C.H. Robinson’s vast global network of offices has also helped it build valuable customer and carrier relationships over the course of decades. Truckload shipments are often shared transactions between offices, underscoring the network's importance and once again putting smaller rivals at a disadvantage.
According to the company, C.H. Robinson has less than 3% market share across its key areas of business in North America. As the firm's network and number of services offered continue to grow, it should be able to take more market share of its large and highly fragmented industries.
The company’s revenue has doubled over the past decade, and continued gains should be possible as C.H. Robinson uses its scale, breadth of supply chain services, extensive network, and technological investments to consolidate the market in the coming years.
Besides market share gains, several secular changes should serve as tailwinds. Supply chains are increasingly global and complex. It makes less and less sense to keep these operations in-house if you are a business that ships goods, which has helped freight brokers take an increasing share of the overall market. Freight volumes should continue to climb, especially as online shopping grows and businesses outsource more of these complicated supply chain activities.
Real-time tracking data and just-in-time inventory are must-haves in today’s world as well, increasing the importance of robust technology systems.
Over the past decade, C.H. Robinson has invested over $1 billion in technology, including the development of Navisphere, the company's global transportation management system. Its platform connects customers, carriers, and suppliers by the method of their choice – electronic B2B, web, mobile, and person-to-person.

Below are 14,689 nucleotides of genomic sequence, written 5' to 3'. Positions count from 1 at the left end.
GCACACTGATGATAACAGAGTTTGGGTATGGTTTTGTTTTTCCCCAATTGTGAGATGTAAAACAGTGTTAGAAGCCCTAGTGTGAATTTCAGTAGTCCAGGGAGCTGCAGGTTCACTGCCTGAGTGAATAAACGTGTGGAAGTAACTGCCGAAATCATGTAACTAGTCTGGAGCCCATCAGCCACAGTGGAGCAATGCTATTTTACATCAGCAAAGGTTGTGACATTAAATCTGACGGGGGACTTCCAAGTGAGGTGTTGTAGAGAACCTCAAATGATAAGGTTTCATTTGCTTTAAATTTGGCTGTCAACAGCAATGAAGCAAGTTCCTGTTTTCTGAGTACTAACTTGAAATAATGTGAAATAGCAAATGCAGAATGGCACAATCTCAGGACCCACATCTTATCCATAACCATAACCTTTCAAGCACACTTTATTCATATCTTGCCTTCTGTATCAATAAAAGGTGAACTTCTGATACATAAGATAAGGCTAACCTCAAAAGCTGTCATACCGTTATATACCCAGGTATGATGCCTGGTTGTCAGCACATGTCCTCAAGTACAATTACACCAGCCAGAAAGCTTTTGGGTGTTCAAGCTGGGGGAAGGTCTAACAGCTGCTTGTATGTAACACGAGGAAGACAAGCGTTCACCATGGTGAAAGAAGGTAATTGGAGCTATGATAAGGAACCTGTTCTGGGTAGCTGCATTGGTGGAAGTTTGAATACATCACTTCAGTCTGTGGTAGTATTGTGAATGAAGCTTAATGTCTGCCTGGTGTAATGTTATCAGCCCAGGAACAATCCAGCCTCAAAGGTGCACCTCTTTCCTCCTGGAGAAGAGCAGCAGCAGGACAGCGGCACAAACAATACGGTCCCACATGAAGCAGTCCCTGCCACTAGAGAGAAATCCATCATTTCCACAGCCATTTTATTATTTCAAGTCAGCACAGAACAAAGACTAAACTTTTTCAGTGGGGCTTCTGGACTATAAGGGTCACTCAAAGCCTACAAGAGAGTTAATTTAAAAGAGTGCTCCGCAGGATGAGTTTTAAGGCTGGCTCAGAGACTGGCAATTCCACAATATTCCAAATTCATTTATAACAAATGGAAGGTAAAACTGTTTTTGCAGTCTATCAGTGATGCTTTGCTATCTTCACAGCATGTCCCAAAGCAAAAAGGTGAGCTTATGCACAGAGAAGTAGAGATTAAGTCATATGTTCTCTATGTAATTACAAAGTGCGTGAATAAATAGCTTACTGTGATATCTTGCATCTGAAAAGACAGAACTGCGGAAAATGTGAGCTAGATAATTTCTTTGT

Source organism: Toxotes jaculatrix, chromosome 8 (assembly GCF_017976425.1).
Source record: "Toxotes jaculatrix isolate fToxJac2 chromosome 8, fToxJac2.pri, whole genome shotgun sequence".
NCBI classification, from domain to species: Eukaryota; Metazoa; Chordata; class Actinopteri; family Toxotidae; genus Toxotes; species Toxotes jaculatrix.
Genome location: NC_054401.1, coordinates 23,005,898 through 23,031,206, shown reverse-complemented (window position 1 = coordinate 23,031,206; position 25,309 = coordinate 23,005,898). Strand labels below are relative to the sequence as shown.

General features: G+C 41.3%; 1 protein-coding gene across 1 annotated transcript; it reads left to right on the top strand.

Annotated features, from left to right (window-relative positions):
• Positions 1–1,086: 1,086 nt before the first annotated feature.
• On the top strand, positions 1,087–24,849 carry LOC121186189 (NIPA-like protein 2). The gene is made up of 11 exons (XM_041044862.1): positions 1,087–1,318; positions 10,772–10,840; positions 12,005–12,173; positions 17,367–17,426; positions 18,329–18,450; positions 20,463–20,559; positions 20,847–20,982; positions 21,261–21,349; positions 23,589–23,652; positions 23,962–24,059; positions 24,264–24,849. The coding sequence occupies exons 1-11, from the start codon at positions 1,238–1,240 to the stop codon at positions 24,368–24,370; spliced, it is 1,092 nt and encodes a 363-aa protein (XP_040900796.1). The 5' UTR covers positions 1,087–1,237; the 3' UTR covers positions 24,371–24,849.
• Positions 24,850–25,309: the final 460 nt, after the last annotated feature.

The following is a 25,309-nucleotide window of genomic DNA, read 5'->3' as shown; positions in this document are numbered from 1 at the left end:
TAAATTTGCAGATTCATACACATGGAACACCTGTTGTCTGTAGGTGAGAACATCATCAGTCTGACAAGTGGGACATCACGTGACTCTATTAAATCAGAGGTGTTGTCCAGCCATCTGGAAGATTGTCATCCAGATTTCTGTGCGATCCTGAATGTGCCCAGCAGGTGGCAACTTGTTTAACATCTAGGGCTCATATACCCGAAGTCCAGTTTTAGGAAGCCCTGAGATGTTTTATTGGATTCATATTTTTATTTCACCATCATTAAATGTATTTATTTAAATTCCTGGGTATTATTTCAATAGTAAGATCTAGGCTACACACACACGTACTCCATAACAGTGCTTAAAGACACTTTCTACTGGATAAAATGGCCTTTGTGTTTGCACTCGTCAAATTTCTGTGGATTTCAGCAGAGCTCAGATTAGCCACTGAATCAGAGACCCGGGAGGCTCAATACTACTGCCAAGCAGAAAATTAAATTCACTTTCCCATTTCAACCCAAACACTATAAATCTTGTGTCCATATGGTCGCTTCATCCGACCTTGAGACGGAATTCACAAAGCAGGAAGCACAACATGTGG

The company’s programs automate the majority of all customer interactions and encompass the entire lifecycle of a shipment from notification through the delivery and financial settlement. This allows customers to have full visibility to all shipments and creates moderate switching costs over time.
Smaller service providers may be unable to keep up with customers’ demands for use of comprehensive, streamlined technology platforms.
The increasing importance of global transportation management systems and global trade will likely put further pressure on the industry to consolidate, with larger players such as C.H. Robinson benefiting the most.
At the end of the day, C.H. Robinson appears to be a simple, time-tested business with numerous opportunities for continued earnings growth.
The industry is very competitive with relatively low barriers to entry (hence its fragmentation), but C.H. Robinson’s size, technology platform, breadth of services, and excellent financial health provide support for continued growth. Few companies can match the company’s scalable, reliable, and cost-effective service.
Despite C.H. Robinson’s variable cost structure, its margins can be noisy any given quarter depending on a range of factors – fuel costs, truck capacity, freight volume, etc.
C.H. Robinson’s transportation margin is the spread between the money it gets paid by customers to help them efficiently ship products and the price it pays transportation companies for their shipping services.
Margins usually compress when demand from shippers is weak and C.H. Robinson is unable to pass on all of its carrier costs to customers.
No one knows where margins could trend over the next few quarters, but investors should always be prepared for volatility. Over the long run, the company's margin seems likely to remain in the high teens, just like it has historically.